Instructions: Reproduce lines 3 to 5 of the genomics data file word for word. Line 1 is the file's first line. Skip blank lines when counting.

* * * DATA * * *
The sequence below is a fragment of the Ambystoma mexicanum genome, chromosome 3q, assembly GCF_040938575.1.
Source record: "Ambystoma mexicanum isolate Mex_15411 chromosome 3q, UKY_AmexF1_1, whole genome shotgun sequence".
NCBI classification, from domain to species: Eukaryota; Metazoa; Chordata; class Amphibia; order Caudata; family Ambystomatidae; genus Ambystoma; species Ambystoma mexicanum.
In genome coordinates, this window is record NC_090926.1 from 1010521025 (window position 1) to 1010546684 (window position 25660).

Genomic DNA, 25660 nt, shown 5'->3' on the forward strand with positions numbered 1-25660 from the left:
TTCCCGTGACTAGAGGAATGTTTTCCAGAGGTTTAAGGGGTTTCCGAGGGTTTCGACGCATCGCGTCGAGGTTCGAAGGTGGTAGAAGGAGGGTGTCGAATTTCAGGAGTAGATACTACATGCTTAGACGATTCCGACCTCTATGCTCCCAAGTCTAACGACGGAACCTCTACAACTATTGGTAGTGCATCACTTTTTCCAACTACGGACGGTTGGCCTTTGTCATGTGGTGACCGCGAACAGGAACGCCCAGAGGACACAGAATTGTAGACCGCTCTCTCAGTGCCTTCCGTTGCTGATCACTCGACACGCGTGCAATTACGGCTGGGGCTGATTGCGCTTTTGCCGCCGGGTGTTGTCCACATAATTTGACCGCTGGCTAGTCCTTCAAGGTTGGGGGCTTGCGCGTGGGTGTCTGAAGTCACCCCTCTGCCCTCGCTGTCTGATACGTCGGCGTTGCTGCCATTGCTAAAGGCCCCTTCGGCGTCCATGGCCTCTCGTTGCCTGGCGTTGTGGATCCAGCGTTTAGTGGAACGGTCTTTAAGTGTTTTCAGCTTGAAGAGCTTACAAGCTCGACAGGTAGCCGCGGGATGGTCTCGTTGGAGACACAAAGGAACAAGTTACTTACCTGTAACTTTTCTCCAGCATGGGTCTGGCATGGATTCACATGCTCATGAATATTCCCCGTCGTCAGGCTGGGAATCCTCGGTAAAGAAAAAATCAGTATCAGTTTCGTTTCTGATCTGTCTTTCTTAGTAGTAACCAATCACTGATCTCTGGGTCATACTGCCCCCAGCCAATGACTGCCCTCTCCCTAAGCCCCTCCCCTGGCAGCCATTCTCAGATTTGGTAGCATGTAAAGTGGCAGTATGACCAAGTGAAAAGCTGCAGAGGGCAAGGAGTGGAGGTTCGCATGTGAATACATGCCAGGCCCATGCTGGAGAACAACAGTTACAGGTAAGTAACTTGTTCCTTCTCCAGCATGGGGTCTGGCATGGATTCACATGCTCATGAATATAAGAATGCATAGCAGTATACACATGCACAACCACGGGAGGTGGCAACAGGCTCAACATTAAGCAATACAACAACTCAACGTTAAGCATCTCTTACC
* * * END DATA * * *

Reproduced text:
NCBI classification, from domain to species: Eukaryota; Metazoa; Chordata; class Amphibia; order Caudata; family Ambystomatidae; genus Ambystoma; species Ambystoma mexicanum.
In genome coordinates, this window is record NC_090926.1 from 1010521025 (window position 1) to 1010546684 (window position 25660).

Genomic DNA, 25660 nt, shown 5'->3' on the forward strand with positions numbered 1-25660 from the left: